Issue No. 04 - April (2012 vol. 18)
DOI Bookmark: http://doi.ieeecomputersociety.org/10.1109/TVCG.2012.55
G. Bruder , Dept. of Comput. Sci., Univ. of Wurzburg, Wurzburg, Germany
V. Interrante , Dept. of Comput. Sci. & Eng., Univ. of Minnesota, Minneapolis, MN, USA
L. Phillips , Dept. of Comput. Sci. & Eng., Univ. of Minnesota, Minneapolis, MN, USA
F. Steinicke , Dept. of Comput. Sci., Univ. of Wurzburg, Wurzburg, Germany
Walking is the most natural form of locomotion for humans, and real walking interfaces have demonstrated their benefits for several navigation tasks. With recently proposed redirection techniques it becomes possible to overcome space limitations as imposed by tracking sensors or laboratory setups, and, theoretically, it is now possible to walk through arbitrarily large virtual environments. However, walking as sole locomotion technique has drawbacks, in particular, for long distances, such that even in the real world we tend to support walking with passive or active transportation for longer-distance travel. In this article we show that concepts from the field of redirected walking can be applied to movements with transportation devices. We conducted psychophysical experiments to determine perceptual detection thresholds for redirected driving, and set these in relation to results from redirected walking. We show that redirected walking-and-driving approaches can easily be realized in immersive virtual reality laboratories, e. g., with electric wheelchairs, and show that such systems can combine advantages of real walking in confined spaces with benefits of using vehiclebased self-motion for longer-distance travel.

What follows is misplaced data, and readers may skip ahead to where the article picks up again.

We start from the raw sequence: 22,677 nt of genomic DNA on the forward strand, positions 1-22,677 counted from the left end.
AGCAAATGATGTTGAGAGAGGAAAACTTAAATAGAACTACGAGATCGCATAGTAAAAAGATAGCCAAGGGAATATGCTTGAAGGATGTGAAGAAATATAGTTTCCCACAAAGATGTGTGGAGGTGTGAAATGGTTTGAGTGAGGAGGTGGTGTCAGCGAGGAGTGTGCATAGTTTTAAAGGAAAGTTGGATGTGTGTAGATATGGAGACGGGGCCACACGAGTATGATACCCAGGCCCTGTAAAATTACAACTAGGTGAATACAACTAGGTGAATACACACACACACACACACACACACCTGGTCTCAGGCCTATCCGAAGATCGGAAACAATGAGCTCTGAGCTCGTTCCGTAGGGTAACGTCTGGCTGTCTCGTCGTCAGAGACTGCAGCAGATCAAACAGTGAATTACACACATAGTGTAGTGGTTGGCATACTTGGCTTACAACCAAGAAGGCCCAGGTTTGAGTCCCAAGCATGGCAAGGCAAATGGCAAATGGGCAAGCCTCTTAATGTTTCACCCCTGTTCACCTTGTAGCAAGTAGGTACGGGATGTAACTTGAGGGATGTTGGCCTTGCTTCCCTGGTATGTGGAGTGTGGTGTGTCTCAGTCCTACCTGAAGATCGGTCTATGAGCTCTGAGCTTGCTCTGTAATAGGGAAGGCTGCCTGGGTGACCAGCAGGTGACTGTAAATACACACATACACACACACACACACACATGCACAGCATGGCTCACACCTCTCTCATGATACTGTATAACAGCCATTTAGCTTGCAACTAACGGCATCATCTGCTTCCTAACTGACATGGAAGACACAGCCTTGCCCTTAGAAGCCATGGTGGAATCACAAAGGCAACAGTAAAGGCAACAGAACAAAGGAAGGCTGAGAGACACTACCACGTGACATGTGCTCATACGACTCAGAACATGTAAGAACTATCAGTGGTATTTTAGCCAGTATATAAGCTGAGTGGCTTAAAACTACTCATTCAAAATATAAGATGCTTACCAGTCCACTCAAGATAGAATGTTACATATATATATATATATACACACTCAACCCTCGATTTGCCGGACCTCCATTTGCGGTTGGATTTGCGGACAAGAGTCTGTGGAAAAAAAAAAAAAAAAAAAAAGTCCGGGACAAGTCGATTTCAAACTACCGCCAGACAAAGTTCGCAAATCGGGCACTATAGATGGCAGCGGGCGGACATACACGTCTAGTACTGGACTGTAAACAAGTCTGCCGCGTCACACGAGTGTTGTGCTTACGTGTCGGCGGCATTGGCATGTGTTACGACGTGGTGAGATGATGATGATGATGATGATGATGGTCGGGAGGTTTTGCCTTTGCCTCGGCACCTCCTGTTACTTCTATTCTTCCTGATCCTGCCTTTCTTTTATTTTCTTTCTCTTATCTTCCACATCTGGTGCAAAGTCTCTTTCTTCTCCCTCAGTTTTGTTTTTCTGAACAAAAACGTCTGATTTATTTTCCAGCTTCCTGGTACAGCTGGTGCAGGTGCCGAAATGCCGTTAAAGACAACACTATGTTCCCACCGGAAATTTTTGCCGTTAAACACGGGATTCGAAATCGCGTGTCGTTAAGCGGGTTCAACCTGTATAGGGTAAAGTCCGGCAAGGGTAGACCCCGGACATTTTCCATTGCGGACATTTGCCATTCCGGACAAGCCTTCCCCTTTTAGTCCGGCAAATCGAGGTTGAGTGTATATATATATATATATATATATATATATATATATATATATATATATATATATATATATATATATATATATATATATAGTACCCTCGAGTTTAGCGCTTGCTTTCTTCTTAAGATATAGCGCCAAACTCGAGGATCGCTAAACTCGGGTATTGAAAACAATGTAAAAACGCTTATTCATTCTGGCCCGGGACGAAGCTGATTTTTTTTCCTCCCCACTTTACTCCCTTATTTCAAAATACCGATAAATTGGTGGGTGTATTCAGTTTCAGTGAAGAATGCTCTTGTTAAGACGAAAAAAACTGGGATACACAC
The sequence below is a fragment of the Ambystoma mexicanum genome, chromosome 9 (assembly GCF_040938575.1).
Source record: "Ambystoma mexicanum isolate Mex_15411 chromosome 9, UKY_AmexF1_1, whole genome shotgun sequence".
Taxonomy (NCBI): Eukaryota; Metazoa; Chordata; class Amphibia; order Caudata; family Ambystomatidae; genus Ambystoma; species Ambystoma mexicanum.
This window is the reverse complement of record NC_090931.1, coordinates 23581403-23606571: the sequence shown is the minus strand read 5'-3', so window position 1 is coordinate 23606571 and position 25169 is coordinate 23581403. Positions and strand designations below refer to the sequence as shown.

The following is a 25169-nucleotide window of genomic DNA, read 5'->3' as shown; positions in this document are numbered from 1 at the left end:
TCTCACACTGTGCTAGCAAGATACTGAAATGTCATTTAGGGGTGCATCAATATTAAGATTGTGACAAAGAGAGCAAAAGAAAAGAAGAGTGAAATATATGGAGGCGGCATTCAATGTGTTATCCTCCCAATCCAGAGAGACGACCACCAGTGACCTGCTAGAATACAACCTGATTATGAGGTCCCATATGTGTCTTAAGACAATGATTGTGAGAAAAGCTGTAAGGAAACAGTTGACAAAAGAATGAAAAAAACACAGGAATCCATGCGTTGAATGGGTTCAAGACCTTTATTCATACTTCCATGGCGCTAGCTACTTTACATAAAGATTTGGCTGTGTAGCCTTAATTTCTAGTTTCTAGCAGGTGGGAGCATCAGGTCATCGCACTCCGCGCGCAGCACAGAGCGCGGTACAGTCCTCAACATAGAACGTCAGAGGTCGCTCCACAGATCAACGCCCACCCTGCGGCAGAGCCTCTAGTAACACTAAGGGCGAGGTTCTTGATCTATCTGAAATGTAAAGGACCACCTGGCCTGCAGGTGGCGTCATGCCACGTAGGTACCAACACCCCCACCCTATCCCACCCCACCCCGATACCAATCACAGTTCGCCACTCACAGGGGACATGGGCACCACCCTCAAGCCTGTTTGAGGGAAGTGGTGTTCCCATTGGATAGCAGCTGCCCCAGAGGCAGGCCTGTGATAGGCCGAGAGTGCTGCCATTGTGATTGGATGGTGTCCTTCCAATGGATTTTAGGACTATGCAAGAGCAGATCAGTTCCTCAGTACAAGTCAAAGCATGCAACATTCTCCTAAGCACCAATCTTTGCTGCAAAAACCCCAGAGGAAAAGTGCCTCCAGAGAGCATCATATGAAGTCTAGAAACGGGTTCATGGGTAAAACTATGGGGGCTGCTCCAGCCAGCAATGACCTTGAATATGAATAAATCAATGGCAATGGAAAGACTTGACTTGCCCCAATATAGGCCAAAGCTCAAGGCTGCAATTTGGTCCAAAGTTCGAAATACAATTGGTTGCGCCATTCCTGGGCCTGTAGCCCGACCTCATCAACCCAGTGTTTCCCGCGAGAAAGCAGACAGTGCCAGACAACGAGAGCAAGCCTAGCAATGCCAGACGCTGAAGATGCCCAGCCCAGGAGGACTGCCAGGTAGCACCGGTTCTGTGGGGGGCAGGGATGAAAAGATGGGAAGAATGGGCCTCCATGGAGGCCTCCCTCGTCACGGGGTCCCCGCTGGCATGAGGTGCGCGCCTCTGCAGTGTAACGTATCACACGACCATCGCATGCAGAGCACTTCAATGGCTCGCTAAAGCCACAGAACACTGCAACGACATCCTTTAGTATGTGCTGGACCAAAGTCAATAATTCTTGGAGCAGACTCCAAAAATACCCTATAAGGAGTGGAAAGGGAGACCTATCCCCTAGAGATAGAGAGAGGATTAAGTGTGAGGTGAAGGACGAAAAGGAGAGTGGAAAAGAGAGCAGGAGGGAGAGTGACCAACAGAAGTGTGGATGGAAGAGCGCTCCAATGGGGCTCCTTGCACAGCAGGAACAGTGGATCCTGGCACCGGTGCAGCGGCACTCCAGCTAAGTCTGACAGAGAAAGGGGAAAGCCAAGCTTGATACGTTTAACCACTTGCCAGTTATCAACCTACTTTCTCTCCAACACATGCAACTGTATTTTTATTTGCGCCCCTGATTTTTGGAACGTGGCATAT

virtual reality, interactive devices, user interfaces, navigation task, natural navigation, immersive virtual environment, walking locomotion, driving locomotion, walking interface, redirection technique, passive transportation, active transportation, redirected walking, transportation device, perceptual detection threshold, redirected driving, electric wheelchair, vehicle-based self-motion, longer-distance travel, Legged locomotion, Wheelchairs, Laboratories, Visualization, Navigation, Vehicles, Space exploration, motion perception., Redirected walking, redirected driving, natural locomotion, self–
V. Interrante, G. Bruder, L. Phillips and F. Steinicke, "Redirecting Walking and Driving for Natural Navigation in Immersive Virtual Environments," in IEEE Transactions on Visualization & Computer Graphics, vol. 18, no. , pp. 538-545, 2012.